One must have water! Part of boondocking (which is cheaper than upscale campgrounds) is giving up electricity and water. Fortunately our campsite is near a water faucet. Jim came up with a clever way to funnel the water into the water inlet of the camper. Jim figures that he carried 108 pounds of water on the water faucet to the camper. That is his work out for the day and now a much deserved refreshing adult beverage! And later –
a nice warm shower.
After much preparation we are off to Juniper Springs and Alexander Springs for a much needed spring break. We will be practicing boondocking some more to prep us for the long summer trip. We created checklist which should hopefully have prevented many forgotten items. Except for the tiny bungee cords to hold together the canoe tiedowns. They are flapping noisily against the roof of the truck. Wal-Mart here we come – again!
I said we had a plan! And what an adventurous plan it is. At this writing our summer will consist of approximately 3500 miles, at least 12 reserved campgrounds, hiking, swimming, canoeing, train riding (and dinner in a train car, if Lesa gets her way) and of course lots of campfires and marshmallows. I will be in Photography Heaven if the sites are true to reality.
Our first stop will be Acadia National Park in Maine. We will be staying at Acadia for a week. According to the following site, we will have more than enough to see and do. Besides, this is a beautiful site even if you don’t get to travel there. Check out the photograph gallery. Breathtaking!
We will be staying at Seawall Campground http://www.acadiamagic.com/seawall-campground.html , on the southwest end of the Mount Desert Island. Bar Harbor is on the other side of the island, but a little distance won’t keep us from heading over for a Maine Lobster meal! And, oh, all the things to see and do between Seawall and Bar Harbor. So exciting.
Next stop……….Covered Bridge Campground in Conway, New Hamshire.
My father is a 20 year veteran of the United States Army. He is a veteran of both the Korean and the Vietnam wars, doing several tours in each. I feel extremely proud of my father and proud of all the men and women that have and do serve our country. Many of these brave men and women and their families are not as lucky as I am. My father came home.
We were very blessed to visit Arlington Cemetery. While there we saw Kennedy’s Eternal Flame and burial site. We also trekked up the hill to see the Tomb of the Unknown Soldier. A must see at this part of the cemetery is the changing of the guard, a remarkable and humbling experience. The tomb is guarded 24 hours a day, 365 days a year, rain, sleet, snow or as in the day we visited – sweltering heat.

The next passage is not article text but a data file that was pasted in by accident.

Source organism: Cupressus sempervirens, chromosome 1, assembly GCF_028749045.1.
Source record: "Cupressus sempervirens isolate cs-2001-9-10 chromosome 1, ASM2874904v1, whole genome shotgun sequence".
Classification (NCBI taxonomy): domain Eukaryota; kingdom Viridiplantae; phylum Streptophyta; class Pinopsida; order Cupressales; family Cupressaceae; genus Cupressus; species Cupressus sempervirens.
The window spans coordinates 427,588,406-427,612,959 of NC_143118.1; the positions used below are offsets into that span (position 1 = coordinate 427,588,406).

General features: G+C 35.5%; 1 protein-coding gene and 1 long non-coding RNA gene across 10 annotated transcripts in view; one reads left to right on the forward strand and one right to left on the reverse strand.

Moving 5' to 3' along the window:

The pictures I took cannot possibly do justice to the immense size of this place. They cannot come even close to replicating the feeling one has when realizing just how many men, women and even children are buried here. (Wives and children can be buried with their husbands/fathers.) For those men and women that gave their lives for our freedom – Thank You!
NOTE: There is a lot of walking to see this expansive cemetery. Wear comfortable shoes, hats and sunscreen (for summer), and definitely take water with you. Many of the sections are on hills and walking can be difficult. In the end, though, you won’t regret the discomfort.
Rule no. 1: Wear sunscreen.
Rule no. 2: Wear a hat.
Rule no. 3: Take the Metro. Buy a SmartCard. Yes it seems very safe, people are very nice and it is fairly clean. Much cheaper and more flexible than a tour bus.
Rule no. 4. Make sure your camera battery and phone battery are charged each day. I must have taken a thousand photos, I kid you not!
Rule no. 5. Realize you will be doing the tourist thing all day long. It is tiring, but oh so worth it. It also means eating out a lot!
Rule no. 6. Because you will be at it all day long, make sure to wear comfortable clothes and shoes. Also bring bottles of water with you. I cannot emphasize this last enough. Very easy to get dehydrated.
With that being said, we are leaving DC tomorrow and heading to Williamsburg. I haven’t been there since I was 10 and I am so excited.
Below are just a few photos from our visit to the Smithsonian National Air and Space Museum in Washington DC. This is a must see if you are in DC. Very well organized, taking the visitor from the very beginnings of humanities’ place in the Universe to the most modern examples of human space exploration. We spent our time in awe and totally enjoyed every minute of the visit. Well worth the time.
Tomorrow the National Museum of Natural History.